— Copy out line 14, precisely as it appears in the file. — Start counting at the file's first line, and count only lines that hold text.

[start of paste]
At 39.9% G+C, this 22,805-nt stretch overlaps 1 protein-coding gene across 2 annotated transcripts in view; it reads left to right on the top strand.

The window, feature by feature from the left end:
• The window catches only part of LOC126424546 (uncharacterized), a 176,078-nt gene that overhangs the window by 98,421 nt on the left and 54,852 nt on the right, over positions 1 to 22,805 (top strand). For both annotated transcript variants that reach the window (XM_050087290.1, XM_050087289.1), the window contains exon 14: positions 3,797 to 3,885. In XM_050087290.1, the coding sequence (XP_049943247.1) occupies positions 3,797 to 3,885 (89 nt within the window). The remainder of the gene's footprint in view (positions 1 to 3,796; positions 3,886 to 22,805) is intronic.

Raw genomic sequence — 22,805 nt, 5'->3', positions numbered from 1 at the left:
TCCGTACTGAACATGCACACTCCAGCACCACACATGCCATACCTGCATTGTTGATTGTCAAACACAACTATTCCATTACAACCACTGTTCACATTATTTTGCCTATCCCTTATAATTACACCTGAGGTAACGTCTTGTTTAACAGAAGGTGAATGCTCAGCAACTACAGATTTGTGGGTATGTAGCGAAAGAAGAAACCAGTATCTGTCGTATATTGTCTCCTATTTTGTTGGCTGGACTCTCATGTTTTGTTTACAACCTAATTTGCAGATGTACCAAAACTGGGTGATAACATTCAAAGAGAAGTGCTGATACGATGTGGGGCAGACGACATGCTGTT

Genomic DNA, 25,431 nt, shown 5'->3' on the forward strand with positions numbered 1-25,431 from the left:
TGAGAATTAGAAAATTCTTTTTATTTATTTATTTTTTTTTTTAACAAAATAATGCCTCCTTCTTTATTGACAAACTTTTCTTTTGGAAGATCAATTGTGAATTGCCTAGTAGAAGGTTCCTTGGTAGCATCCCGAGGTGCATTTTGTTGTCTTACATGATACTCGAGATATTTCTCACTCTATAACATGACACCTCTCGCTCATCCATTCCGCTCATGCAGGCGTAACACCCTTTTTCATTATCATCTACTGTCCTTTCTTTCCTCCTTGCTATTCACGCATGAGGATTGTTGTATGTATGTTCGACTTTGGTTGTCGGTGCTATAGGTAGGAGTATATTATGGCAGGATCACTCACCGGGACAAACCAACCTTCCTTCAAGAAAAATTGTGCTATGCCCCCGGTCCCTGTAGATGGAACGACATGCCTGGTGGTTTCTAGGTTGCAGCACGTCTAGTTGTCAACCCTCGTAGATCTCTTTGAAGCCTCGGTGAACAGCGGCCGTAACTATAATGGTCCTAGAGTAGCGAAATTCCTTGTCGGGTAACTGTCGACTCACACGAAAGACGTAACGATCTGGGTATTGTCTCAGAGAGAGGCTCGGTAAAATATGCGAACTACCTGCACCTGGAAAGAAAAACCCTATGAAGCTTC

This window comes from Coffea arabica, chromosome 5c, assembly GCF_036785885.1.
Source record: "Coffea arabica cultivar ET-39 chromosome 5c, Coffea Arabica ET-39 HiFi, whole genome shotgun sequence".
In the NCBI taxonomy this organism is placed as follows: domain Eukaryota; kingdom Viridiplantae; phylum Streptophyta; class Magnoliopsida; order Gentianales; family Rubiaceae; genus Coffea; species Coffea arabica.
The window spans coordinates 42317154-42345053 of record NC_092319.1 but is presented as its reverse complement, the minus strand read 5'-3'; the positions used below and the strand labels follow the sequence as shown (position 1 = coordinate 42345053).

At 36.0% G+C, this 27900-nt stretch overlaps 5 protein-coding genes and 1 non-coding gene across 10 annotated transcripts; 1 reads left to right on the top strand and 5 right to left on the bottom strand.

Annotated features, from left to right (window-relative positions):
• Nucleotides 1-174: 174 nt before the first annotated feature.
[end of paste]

• Nucleotides 1-174: 174 nt before the first annotated feature.